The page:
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Archive for September, 2011

Dealing with Angry People

Monday, September 26th, 2011

Sometimes people are impossible. That doesn’t mean you have the right to behave the same way–or shoot them. But it’s oh so easy to get involved in the “tit-for-tat” of an angry exchange.

In less than 24 hours, I’ve been caught in two situations where someone was irrationally angry. The first case was in a parking lot. A couple were blocking exit from our parking space with a truck into which they were loading materials from the vehicle parked next to us. I asked if they could move the truck a couple feet forward so we could get on with our day. The woman acted like we’d just asked them personally to pay off  the entire national debt.

This morning I did a gratis presentation for the local office for the state unemployment agency. I always advise people, especially older people who tend to have wonderful experience, to go beyond just filling out applications and sending resumes online. You better your chances of meeting someone who needs to hire a person with the very skill set you have if you talk to people about what you are trying to do.

This is usually not controversial stuff. But this morning, a guy in the audience leveled a lengthy tirade about how what I was saying wouldn’t work for his situation-which involved the high tech industry. He was angry, and it was clear that he had no idea how he was coming across. When I tried to explain that what he thought I said wasn’t what I’d actually suggested, he re-launched.  This was not just a misunderstanding.  This guy had an agenda.

Sometimes, people don’t want to understand.  They are angry and they want to stay angry.  They feel sorry for themselves and want to continue to feel the self-righteousness of being aggrieved. They don’t want to fix whatever it is that’s broken in their lives, they want to be right.  Listening  is not part of their process.

How to do you deal with these people?

When it’s a quick interaction, just let it go.  Shrug your shoulders and get out of there.  But what about the second situation–where you really do a have responsibility to say something?

After spending way more time that I should have trying to get him to see what he was doing, I just said “I’m sorry.  I can’t help you.”  I didn’t like admitting that, but it was the truth. He railed on for a few more minutes, but the heat of the exhange stablized immediately.  When he took a breath, the group moved on to more productive use of our time.

Both exchanges were unnerving.  Both left me fighting not to be angry myself.  But there was also that niggling concern:  how could I have made them go better?

Sometimes, you can’t make them go better.  When someone else is behaving irrationally, no amount of logical behavior on your part of going to get them back to sanity.  Today’s world if full of stress and folks who hold onto theirs are going to be this way on occasion.  They are not bad people, they are inept at social interaction when under stress.

You think I’m going to suggest you empathize with them, right?  Nope.  When someone is on a rant, empathy is the last thing they are looking for.

The  best option for dealing with irrational, angry people is to disengage.  Admit  you can’t help and stop trying.  Leave if you can.  When you don’t invest in the conversation–especially to try to prove your point–there is no new fuel for the fire.   No one wins in this kind of situation so forget the idea that if you just get in one more sentence they will see your point.  They won’t.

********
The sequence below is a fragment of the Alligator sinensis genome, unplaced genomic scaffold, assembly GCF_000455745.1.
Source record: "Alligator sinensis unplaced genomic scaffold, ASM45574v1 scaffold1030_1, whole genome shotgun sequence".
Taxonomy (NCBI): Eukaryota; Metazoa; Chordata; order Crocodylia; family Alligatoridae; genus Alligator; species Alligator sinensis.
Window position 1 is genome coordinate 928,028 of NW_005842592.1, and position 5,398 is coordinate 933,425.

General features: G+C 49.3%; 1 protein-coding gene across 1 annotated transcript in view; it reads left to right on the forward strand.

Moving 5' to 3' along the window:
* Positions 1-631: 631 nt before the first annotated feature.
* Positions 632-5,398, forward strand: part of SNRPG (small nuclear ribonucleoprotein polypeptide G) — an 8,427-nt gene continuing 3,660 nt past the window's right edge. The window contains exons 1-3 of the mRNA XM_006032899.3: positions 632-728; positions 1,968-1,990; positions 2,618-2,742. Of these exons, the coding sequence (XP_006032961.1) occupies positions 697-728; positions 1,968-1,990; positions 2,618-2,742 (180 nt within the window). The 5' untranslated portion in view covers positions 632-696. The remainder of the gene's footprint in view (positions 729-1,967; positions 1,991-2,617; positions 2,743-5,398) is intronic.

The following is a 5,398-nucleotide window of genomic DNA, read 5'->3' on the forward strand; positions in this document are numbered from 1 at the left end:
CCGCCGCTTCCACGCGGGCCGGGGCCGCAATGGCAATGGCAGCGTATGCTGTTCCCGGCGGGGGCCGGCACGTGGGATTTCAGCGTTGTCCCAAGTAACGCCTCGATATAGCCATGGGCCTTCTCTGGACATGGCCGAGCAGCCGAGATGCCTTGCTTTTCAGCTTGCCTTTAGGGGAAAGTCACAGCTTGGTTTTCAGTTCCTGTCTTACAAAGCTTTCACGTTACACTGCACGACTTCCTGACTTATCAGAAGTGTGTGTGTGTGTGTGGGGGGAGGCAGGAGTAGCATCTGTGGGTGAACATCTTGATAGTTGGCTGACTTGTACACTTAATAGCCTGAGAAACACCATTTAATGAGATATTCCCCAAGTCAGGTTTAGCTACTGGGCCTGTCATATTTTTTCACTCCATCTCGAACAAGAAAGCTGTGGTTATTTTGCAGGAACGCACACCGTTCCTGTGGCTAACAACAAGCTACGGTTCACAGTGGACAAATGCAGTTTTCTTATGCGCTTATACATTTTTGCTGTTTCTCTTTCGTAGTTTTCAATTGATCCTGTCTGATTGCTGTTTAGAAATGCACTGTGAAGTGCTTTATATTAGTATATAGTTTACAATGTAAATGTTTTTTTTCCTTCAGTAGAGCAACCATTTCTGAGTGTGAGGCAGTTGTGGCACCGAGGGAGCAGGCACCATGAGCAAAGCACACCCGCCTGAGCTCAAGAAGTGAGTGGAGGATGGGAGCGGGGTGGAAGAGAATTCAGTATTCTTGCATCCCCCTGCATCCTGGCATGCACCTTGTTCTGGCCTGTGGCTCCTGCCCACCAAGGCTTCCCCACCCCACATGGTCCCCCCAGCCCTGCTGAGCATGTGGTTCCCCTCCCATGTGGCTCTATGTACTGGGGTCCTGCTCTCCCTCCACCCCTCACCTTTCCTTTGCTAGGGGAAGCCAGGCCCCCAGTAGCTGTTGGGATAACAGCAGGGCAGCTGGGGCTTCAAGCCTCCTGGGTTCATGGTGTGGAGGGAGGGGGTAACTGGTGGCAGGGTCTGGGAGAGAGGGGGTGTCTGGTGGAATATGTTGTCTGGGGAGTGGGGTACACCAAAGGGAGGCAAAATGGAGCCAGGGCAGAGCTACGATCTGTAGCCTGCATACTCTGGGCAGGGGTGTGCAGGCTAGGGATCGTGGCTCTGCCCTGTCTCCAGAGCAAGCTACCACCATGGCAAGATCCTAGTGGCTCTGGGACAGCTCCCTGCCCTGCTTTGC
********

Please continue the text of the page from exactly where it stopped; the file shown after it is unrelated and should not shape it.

Anger often stems from fear.  Fear can make you  lash out in unexpected ways.  The less you do to make the person angrier, the safer everyone will be.

Is it “right” that we should have to worry about dealing with this kind of person?  Of course not.  In the ideal world, all of us would behave perfectly in every situation.  But it’s not a matter “who’s right.”  Reality includes a lot of mistakes.  See unearned fury as a mistake and get out of the direct path of the viitriole as fast as you can.

Then forget the whole thing.  Replaying the incident in your head 72 times doesn’t help either.

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Mary Lloyd is a speaker and consultant and author of Supercharged Retirement:  Ditch the Rocking Chair, Trash the Remote, and Do What You Love.  For more, see her website.

Staying Positive When Leaders Stumble

Wednesday, September 14th, 2011

The choice to let someone else’s behavior ruin your good day is yours alone, whether it’s the nasty kid in front of the library or the latest congressman (or woman) to admit to mind-numbingly inappropriate behavior while in office. When you let those kinds of things make you unhappy, you’ve basically handed over something the bandits didn’t even ask for. That’s a bit like telling the thief who just broke into your house where the family silver is hidden when they weren’t even looking for it.

Letting anyone else take away your joy is victim behavior. All it will get you is more of the same. Don’t surrender your happiness to some bozo in a headline.

There are two things to remember about all the awful behavior by people in high power that we see these days. First, much of what we hear about is amplified by the media outlets’ need for “news.” We hear a lot more about a lot more than we did decades ago because there are so many more news outlets trying to get our attention. Some would argue that it makes us better informed. But that’s true only if the information we are being bombarded with is relevant. Most of the time, that’s not so.

This kind of “news” is not in anyone’s best interest. But it gets wide distribution because they need to report something. And for ratings, it’s best if that something is information that most of the other outlets don’t have. Muck-raking can give you an edge. (At least until the whole house of cards collapses around you as it seems to be doing for Rupert Murdoch and company at the moment.) So don’t put a lot of faith in what you’re hearing in the first place.